At last, the powers that be may actually be able to deliver something more than lip service to those of us who utilize our creative minds to better our communities and create economic wealth. We are not and never will be a gazillion-dollar steel mill, but as a collective we deserve to be treated with the same respect that other sectors of our economy demand. Our numbers are hard to quantify but our presence is everywhere and our impact abounds -- from the musician in the club to the artist in the studio and all the cultural events that feature our offerings. We are the backbone of this state's way of life. We make the music sing, the paint swirl and the food tickle the tongues of the world. Yes, we make money, generate jobs and pay sales taxes -- and we are one of the reasons cultural tourism even exists.
I truly hope this legislative package will be embraced in Baton Rouge this session so that people will see New Orleans and Louisiana for what they are and what they can be -- a world-class cultural capital that inspires people's souls, minds and spirits. As an artist and a gallery owner, I pray we don't miss yet another opportunity to keep our creative class from leaving the state and inspire more artists to join us in the pursuit of our dreams.
Owner, Jonathan Ferrara Gallery
For too long, the pharmaceutical industry has blocked American consumers from obtaining lower-price prescription drugs from abroad. One of the results is that Americans pay the highest prices for brand-name prescription drugs in the world. With 45 million Americans uninsured, and countless numbers underinsured, people too often do not fill their prescriptions because they cannot afford to do so.
The U.S. Senate has taken the first step towards making prescription drugs more affordable by moving forward with an AARP-endorsed amendment that would allow for the safe and legal importation of lower-priced drugs from abroad. The bipartisan amendment, introduced by Senators Byron Dorgan (D-N.D.) and Olympia Snowe (R-Me.), would legalize the importation of FDA-approved drugs from certain countries (beginning with Canada), impose strict safety standards to prevent drug counterfeiting and include provisions to prevent potential trade obstructions.
Unfortunately, in a move backed by the drug industry designed to block the measure, opponents are trying to add language prohibiting importation of prescription drugs unless the Secretary of Health and Human Services can certify that it is "safe" to do so. Despite the fact that safety provisions are already built into the bill, this provision is designed to give unnecessary discretion to the secretary to block importation. The AARP urges Sen. Mary Landrieu to oppose this roadblock to importation.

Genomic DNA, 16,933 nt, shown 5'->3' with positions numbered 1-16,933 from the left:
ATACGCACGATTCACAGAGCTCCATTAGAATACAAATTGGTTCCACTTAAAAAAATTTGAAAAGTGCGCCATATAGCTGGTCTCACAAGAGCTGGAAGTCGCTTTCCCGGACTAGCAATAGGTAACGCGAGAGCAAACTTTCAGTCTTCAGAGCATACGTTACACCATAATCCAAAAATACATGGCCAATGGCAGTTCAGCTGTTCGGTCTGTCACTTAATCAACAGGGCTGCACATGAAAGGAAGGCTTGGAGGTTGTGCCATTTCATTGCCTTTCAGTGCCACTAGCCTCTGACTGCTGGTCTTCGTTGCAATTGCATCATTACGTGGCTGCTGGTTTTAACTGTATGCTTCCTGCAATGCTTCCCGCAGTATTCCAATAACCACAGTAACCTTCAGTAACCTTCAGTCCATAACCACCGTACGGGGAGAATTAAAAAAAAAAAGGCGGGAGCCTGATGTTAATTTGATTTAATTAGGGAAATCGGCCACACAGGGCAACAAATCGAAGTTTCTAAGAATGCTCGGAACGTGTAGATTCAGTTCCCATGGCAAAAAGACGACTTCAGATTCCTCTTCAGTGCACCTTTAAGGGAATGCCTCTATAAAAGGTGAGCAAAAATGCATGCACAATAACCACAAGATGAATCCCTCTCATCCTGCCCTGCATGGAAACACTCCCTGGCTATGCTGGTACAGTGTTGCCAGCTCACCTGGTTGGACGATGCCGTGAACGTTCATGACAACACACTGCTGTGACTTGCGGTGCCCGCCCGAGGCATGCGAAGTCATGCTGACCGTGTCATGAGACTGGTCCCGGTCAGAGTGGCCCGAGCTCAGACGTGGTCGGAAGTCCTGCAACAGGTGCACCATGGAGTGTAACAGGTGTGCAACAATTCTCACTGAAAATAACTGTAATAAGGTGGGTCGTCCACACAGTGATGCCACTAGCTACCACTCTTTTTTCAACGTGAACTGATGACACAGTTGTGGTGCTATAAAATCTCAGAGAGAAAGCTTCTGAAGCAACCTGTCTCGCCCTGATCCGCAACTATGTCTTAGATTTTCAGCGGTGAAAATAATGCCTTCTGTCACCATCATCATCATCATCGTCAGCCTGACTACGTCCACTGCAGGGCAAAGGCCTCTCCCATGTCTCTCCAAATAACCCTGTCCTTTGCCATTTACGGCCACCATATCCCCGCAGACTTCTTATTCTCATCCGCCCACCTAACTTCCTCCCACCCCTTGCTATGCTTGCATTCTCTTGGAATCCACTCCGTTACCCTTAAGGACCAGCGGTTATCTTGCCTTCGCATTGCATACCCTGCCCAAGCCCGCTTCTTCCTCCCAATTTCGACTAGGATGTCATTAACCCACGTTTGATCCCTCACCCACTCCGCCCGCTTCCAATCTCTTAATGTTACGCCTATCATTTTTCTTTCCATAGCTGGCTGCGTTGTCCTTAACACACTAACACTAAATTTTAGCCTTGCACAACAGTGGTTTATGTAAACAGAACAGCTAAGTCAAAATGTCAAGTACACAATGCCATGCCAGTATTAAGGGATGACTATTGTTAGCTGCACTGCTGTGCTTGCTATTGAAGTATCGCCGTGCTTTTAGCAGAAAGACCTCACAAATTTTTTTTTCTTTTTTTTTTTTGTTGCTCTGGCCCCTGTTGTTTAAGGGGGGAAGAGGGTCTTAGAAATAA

AARP members are counting on their senators to support legislation that will lower prescription drug prices. Allowing the safe and legal importation of prescription drugs is a good start.
State director, AARP
We Want Our SUVs
Compromises are now being cut in Congress over something called the Corporate Average Fuel Economy (CAFE) program, which was supposed to reduce U.S. dependence on foreign oil. Ironically, we're more dependent on foreign oil than ever, and here in post-Katrina Louisiana, we're more dependent on trucks, mini-vans and SUVs than ever.
These cars not only haul more, but they are seen as safer for our families. In short, they are evacuation vehicles. If you got the opportunity to buy a new car post-storm, this is what you bought. But Congress is seeking to penalize you for that by enacting unreasonable fuel-economy standards on automobile manufacturers and consumers, which means you will pay more. Instead of offering incentives for hybrid vehicles or alternative fuels, we'll get jammed again.
What are They Thinking?
With all due respect for any citizen's right to be presumed innocent until proven guilty, one might wonder if many New Orleans politicians have simply become delusional.
To hear, for example, Bill Jefferson's initial comments, he would have us believe that all of the business associates he dealt with had no idea he was a government official, or if they did, the fact that he was a powerful senior legislator in our nation's capital had no bearing on his business dealings. At the same time, Jefferson passed on his delusion-infected advice to Eddie Jordan who, after his election, promptly fired 53 hard-working white people in a manner which a federal court has ruled to be racist. Meanwhile, in a civil court across town, Judge C. Hunter King goaded and intimidated his employees into fund-raising for his campaign while continuing to handle their daily workload. All three repeatedly stated they did "nothing wrong."
Maybe the blurring of ethical vision comes with the job. In their respective offices as district attorney and sheriff, Harry Connick and Charles Foti thought nothing of forcing their employees to "volunteer" to participate in campaign activities on their own time.
Perhaps delusional is too charitable an assessment of some politicians. Other words come readily to mind: self-serving, unethical, arrogant.